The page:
Congratulations to the SOP’s first-place team comprised of Caitlyn Tung (PY3), Emma Cousin (PY3), Amelia Brown (PY3) and Melanie Busch (PY2), winners of the recent UW AMCP P&T competition. This year, 11 local teams presented (one short of last year’s record). If chosen among submissions from other pharmacy schools across the nation, SOP’s team will participate in the National AMCP P&T Competition, scheduled to take place April 12-16.
The competition, which counts as three elective credits, typically runs from the beginning of December through the middle of January. Together in teams of four, students write a drug monograph, design a presentation, and compose an essay. Through a comprehensive literature review and analysis, the teams decide whether they would add the drug to a managed care plan’s formulary. This year the drug was Dayvigo or lemborexant, which is approved for insomnia. The competition focused on refining students’ ability to do critical research evaluation and apply population health concepts.
Amelia, who is a member of this year’s winning team, is also involved in AMCP as a chapter secretary.
“The competition has been a great adjunct to the curriculum because it teaches students to make their own clinical decisions about studies and how to apply them to a population,” she said. “It is also great because SOP alumni who are now working in managed care come back and volunteer as judges. It is wonderful to see how the SOP community steps in to facilitate learning for us.”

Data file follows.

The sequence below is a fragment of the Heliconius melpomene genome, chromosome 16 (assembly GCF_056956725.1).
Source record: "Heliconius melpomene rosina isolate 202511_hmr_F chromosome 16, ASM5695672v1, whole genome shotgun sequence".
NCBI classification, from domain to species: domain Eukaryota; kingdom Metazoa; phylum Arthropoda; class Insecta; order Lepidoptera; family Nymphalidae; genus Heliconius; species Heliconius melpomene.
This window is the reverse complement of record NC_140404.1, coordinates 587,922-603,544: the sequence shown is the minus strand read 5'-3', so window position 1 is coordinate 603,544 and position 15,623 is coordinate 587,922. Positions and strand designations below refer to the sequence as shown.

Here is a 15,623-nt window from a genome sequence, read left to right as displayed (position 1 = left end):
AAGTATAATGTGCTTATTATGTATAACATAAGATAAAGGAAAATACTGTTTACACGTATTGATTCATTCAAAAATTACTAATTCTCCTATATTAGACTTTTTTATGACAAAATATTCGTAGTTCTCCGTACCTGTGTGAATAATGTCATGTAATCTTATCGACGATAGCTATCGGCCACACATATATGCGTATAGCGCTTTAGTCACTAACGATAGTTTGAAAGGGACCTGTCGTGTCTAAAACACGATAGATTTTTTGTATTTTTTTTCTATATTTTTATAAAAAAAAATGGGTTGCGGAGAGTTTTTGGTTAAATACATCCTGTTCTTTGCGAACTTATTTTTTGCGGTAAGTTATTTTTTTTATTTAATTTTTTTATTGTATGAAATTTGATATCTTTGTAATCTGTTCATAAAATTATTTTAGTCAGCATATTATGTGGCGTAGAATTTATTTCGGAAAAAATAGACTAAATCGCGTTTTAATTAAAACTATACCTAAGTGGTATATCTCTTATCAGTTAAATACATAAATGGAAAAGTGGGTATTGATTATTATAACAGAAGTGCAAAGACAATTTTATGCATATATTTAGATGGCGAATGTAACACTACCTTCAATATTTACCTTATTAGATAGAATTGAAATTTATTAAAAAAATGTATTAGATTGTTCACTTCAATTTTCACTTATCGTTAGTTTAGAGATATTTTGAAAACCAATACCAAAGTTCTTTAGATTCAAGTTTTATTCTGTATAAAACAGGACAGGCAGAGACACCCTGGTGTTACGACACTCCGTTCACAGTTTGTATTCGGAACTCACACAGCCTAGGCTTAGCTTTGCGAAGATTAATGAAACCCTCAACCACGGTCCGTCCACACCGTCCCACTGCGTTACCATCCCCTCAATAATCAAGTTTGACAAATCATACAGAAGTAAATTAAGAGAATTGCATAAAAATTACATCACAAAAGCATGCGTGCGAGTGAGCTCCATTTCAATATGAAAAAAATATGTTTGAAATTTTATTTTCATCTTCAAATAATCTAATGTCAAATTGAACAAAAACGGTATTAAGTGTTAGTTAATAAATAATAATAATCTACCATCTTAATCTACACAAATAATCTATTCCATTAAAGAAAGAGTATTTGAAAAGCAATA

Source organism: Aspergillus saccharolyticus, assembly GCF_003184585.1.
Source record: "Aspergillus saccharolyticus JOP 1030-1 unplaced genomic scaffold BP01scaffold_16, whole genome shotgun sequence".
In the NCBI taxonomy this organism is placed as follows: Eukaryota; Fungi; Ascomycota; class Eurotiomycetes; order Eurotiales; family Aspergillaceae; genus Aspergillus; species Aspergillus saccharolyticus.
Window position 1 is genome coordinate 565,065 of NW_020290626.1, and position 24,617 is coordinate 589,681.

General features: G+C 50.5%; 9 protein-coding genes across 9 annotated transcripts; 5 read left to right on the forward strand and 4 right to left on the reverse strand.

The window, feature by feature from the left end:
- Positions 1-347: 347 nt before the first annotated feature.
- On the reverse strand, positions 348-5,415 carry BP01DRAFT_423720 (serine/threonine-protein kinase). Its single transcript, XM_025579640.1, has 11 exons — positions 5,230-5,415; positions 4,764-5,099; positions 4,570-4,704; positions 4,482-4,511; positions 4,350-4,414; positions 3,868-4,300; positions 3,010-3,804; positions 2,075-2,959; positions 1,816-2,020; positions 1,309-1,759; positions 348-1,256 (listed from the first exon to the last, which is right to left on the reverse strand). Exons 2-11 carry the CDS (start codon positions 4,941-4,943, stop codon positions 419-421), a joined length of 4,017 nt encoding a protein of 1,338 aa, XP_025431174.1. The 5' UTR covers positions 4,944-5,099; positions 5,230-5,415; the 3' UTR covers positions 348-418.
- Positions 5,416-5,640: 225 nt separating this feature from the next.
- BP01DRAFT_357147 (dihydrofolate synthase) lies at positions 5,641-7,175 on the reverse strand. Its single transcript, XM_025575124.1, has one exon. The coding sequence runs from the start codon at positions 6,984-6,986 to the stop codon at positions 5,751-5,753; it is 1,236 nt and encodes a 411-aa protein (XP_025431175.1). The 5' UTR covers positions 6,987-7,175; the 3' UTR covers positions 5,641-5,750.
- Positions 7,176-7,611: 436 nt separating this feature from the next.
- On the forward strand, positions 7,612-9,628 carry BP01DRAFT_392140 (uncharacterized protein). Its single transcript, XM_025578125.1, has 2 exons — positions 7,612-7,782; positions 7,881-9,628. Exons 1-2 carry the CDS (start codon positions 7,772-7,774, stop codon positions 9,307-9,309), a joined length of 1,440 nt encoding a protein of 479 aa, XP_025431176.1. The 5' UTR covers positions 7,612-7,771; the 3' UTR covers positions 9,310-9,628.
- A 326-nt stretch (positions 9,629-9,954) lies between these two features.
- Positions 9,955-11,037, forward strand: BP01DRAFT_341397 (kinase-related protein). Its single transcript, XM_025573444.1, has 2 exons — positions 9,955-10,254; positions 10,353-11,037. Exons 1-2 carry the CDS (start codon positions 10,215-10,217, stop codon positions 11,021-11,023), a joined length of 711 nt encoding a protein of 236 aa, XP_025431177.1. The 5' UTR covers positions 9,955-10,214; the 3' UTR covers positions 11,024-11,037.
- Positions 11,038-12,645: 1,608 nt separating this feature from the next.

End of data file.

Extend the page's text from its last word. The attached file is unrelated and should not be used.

SOP PharmD students and AMCP P&T co-coordinators Ellen Huang and Zach Baldwin both applaud the above-and-beyond efforts of all participating students.
“I commend all the competitors’ resilience throughout this crazy time,” said Ellen. “They’ve asked great questions and have done the best they could to get the most out of this experience.”
Zach added that though this year’s virtual version of the competition hosted a unique set of challenges, participants succeed with flying colors and that the format will serve them well in the long run.
“The transition to a virtual competition has been a tricky process for all involved, I think,” he added. “But we are excited about this opportunity to have students experience a highly formalized online presentation, and I think we will see this sort of practice more and more, even after COVID-19 precautions are not needed. The skills learned through this are highly transferrable.”